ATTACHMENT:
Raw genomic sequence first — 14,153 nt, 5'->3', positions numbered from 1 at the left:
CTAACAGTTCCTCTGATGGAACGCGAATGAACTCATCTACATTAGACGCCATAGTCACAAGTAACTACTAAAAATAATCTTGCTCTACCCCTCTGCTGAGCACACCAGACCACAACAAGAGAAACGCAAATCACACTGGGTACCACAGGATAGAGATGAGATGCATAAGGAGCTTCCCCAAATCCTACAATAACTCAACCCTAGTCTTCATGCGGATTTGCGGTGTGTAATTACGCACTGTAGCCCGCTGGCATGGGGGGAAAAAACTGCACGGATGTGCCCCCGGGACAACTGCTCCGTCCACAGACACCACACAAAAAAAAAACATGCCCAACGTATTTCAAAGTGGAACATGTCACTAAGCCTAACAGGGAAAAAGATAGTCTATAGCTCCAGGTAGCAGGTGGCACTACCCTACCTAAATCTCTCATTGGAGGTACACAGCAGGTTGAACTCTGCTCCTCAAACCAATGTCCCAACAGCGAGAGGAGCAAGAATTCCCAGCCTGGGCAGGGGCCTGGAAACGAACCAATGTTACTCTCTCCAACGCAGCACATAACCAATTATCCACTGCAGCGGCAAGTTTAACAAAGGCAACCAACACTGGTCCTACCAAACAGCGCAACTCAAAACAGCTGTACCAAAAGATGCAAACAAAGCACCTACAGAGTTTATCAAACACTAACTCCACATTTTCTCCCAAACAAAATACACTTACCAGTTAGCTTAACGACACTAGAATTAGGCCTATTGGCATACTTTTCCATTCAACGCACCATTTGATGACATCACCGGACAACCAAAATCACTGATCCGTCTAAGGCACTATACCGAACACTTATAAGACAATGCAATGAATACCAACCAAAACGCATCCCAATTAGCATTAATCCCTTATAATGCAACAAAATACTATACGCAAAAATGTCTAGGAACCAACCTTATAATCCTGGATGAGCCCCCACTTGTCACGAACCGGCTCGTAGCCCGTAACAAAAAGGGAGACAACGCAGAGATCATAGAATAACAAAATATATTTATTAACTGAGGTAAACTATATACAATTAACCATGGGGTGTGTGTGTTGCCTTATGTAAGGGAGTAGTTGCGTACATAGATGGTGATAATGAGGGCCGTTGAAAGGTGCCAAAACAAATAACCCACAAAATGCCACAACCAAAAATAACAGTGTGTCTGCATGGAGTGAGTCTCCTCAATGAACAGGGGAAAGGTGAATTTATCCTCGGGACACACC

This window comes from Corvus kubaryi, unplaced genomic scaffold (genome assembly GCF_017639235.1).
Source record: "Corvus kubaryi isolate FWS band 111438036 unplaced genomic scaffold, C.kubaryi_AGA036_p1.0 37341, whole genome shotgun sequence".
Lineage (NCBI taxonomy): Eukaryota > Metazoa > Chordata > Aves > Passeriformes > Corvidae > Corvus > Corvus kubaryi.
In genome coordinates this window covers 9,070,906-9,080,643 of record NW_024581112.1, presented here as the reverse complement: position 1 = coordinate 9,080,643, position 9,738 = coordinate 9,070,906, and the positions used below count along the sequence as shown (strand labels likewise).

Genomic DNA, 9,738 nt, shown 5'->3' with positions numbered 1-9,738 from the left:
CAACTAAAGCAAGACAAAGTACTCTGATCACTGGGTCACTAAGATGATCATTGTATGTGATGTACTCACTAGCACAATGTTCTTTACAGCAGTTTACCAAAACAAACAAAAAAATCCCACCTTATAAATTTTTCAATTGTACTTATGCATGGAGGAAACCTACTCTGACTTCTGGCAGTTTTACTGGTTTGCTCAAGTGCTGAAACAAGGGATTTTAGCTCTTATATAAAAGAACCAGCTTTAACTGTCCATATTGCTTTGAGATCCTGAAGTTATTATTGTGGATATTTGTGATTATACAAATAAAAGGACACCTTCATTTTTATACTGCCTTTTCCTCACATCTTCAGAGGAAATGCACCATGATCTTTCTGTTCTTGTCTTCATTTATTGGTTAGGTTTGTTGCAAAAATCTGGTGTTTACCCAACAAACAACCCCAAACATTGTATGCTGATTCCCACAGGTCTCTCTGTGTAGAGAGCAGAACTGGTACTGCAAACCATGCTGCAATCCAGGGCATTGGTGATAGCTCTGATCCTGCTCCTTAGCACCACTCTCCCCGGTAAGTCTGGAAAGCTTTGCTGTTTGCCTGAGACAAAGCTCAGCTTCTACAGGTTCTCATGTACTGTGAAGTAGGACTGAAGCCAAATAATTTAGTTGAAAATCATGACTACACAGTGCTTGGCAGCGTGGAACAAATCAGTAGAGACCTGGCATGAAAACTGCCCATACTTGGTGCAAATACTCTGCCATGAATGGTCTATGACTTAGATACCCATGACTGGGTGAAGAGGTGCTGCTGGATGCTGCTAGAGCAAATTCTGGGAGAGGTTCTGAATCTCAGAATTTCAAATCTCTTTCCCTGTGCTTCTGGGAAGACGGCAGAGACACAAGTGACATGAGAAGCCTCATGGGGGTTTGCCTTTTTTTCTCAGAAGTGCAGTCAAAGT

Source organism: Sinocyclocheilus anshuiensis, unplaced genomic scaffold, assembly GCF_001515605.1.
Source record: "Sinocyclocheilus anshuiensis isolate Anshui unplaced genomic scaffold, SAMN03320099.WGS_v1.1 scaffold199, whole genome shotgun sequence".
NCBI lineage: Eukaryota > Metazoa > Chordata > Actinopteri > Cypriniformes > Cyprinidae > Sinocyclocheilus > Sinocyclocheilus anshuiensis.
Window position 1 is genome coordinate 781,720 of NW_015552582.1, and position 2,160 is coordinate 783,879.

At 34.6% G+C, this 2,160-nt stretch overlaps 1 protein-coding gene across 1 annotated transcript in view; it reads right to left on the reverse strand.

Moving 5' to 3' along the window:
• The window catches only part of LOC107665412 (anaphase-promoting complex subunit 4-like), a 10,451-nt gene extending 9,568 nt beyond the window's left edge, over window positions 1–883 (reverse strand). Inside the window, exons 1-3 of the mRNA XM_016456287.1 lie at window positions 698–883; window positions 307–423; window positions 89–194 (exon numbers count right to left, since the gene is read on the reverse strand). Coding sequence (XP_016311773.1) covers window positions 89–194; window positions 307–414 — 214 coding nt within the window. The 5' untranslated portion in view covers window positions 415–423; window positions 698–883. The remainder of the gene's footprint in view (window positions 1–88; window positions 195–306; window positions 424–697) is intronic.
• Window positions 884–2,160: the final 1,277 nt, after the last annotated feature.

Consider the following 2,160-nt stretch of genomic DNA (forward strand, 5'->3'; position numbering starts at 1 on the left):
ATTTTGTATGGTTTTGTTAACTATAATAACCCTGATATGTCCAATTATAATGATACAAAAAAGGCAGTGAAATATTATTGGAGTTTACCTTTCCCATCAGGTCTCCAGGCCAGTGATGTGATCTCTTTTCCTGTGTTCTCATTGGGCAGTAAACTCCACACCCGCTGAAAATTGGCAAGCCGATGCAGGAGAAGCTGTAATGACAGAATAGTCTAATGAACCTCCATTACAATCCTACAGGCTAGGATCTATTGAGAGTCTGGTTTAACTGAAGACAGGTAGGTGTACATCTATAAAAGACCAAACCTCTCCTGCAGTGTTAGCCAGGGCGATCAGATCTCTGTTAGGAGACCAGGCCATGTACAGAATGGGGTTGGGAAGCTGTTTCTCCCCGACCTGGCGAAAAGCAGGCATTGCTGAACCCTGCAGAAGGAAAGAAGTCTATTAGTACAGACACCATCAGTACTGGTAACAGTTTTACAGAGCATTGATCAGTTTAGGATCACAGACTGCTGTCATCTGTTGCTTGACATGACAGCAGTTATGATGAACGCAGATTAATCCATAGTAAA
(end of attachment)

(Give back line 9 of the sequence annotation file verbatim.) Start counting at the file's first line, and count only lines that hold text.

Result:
Source organism: Sinocyclocheilus anshuiensis, unplaced genomic scaffold, assembly GCF_001515605.1.